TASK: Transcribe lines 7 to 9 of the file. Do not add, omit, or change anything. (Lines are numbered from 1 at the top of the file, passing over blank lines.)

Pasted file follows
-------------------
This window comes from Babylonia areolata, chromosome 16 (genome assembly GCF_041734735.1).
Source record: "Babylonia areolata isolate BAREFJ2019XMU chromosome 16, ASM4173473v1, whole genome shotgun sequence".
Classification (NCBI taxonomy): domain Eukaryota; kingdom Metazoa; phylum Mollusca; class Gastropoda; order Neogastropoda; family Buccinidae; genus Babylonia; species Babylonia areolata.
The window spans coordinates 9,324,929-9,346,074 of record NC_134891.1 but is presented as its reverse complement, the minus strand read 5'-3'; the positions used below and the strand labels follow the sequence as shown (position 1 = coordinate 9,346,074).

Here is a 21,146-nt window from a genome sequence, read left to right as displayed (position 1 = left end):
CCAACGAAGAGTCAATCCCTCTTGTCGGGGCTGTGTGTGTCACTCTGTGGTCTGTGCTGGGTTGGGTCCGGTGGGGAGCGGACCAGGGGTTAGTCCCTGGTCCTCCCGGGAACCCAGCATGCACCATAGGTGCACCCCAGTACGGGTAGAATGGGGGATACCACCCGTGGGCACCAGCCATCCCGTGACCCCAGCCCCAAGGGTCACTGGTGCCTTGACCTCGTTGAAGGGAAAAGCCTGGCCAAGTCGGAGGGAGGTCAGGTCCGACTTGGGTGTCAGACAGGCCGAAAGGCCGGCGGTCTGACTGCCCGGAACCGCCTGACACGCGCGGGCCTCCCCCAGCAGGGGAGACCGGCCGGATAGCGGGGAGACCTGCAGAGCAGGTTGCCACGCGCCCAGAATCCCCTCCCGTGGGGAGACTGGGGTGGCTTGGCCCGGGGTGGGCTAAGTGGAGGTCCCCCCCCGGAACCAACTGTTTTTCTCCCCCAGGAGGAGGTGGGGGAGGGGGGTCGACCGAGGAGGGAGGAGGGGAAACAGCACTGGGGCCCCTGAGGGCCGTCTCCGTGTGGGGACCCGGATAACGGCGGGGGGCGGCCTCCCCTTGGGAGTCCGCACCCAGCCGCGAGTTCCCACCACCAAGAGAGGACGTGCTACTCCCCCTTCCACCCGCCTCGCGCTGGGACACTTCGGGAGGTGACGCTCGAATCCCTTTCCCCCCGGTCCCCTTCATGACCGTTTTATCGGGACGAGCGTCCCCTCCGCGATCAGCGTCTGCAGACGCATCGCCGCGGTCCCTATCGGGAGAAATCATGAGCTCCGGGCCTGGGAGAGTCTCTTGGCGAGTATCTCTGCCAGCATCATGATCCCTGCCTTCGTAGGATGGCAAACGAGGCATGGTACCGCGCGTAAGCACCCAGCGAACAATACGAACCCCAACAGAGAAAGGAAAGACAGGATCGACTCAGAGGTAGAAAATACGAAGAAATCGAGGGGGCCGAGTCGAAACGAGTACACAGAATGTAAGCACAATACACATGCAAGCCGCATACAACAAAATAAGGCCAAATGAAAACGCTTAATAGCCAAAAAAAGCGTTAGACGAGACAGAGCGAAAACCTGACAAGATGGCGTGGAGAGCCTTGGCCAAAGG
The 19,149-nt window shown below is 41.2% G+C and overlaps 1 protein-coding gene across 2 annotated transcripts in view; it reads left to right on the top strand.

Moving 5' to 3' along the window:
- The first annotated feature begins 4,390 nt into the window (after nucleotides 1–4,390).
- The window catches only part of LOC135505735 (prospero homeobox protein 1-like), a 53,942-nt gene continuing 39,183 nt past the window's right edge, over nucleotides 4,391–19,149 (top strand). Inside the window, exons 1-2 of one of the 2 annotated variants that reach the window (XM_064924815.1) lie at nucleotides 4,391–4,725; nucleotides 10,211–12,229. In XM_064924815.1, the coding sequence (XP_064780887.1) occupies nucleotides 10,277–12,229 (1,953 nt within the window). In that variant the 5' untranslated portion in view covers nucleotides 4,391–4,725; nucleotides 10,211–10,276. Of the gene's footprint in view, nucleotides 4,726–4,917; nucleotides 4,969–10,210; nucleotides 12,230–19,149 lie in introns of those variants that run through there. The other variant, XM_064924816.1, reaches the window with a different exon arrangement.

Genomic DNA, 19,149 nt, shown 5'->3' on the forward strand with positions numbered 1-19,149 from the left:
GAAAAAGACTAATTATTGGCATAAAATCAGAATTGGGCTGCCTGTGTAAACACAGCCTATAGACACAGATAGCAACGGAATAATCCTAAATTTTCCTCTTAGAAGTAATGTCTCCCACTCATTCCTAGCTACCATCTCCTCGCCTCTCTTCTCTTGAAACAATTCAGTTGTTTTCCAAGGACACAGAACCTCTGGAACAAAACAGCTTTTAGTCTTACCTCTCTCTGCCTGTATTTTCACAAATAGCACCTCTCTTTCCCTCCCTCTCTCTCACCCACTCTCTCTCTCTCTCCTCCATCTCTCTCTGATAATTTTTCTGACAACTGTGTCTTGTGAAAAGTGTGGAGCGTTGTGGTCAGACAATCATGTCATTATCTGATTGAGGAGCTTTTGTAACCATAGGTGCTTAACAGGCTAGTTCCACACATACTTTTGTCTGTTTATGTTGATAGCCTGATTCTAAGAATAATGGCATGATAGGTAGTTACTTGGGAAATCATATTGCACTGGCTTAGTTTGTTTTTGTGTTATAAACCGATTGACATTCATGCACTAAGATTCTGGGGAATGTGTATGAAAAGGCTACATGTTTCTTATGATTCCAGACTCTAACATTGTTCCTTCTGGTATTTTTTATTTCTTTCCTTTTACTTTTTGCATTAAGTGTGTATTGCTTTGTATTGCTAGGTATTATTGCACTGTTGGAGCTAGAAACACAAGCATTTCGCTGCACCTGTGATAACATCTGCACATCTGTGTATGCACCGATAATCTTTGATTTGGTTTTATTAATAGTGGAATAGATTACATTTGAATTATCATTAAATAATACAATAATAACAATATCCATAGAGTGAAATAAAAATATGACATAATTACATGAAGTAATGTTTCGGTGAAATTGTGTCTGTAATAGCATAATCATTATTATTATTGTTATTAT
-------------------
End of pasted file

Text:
The 19,149-nt window shown below is 41.2% G+C and overlaps 1 protein-coding gene across 2 annotated transcripts in view; it reads left to right on the top strand.

Moving 5' to 3' along the window:
- The first annotated feature begins 4,390 nt into the window (after nucleotides 1–4,390).